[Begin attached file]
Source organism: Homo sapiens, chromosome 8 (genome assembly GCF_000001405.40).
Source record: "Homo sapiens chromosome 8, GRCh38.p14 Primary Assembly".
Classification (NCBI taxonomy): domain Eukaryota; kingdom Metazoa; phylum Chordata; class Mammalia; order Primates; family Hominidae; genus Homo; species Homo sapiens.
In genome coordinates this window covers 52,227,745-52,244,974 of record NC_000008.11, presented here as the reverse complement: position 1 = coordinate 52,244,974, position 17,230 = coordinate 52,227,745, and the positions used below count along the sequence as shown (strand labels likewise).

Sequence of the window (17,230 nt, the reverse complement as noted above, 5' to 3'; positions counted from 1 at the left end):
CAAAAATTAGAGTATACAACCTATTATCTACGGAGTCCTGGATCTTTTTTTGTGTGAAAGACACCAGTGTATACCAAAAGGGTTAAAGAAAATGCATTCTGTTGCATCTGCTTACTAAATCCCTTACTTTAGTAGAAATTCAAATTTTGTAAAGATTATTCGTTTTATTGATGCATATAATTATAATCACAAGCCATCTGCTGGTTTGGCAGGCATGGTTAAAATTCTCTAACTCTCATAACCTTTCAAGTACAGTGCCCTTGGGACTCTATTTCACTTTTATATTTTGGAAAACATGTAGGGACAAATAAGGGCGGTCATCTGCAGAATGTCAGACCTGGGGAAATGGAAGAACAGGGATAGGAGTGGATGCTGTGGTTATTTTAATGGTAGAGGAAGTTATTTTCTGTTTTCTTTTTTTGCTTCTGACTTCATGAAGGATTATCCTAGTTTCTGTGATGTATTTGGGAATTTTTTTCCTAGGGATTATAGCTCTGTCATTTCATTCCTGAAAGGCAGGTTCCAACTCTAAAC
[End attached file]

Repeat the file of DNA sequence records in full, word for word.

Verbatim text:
Source organism: Homo sapiens, chromosome 8 (genome assembly GCF_000001405.40).
Source record: "Homo sapiens chromosome 8, GRCh38.p14 Primary Assembly".
Classification (NCBI taxonomy): domain Eukaryota; kingdom Metazoa; phylum Chordata; class Mammalia; order Primates; family Hominidae; genus Homo; species Homo sapiens.
In genome coordinates this window covers 52,227,745-52,244,974 of record NC_000008.11, presented here as the reverse complement: position 1 = coordinate 52,244,974, position 17,230 = coordinate 52,227,745, and the positions used below count along the sequence as shown (strand labels likewise).

Sequence of the window (17,230 nt, the reverse complement as noted above, 5' to 3'; positions counted from 1 at the left end):
CAAAAATTAGAGTATACAACCTATTATCTACGGAGTCCTGGATCTTTTTTTGTGTGAAAGACACCAGTGTATACCAAAAGGGTTAAAGAAAATGCATTCTGTTGCATCTGCTTACTAAATCCCTTACTTTAGTAGAAATTCAAATTTTGTAAAGATTATTCGTTTTATTGATGCATATAATTATAATCACAAGCCATCTGCTGGTTTGGCAGGCATGGTTAAAATTCTCTAACTCTCATAACCTTTCAAGTACAGTGCCCTTGGGACTCTATTTCACTTTTATATTTTGGAAAACATGTAGGGACAAATAAGGGCGGTCATCTGCAGAATGTCAGACCTGGGGAAATGGAAGAACAGGGATAGGAGTGGATGCTGTGGTTATTTTAATGGTAGAGGAAGTTATTTTCTGTTTTCTTTTTTTGCTTCTGACTTCATGAAGGATTATCCTAGTTTCTGTGATGTATTTGGGAATTTTTTTCCTAGGGATTATAGCTCTGTCATTTCATTCCTGAAAGGCAGGTTCCAACTCTAAAC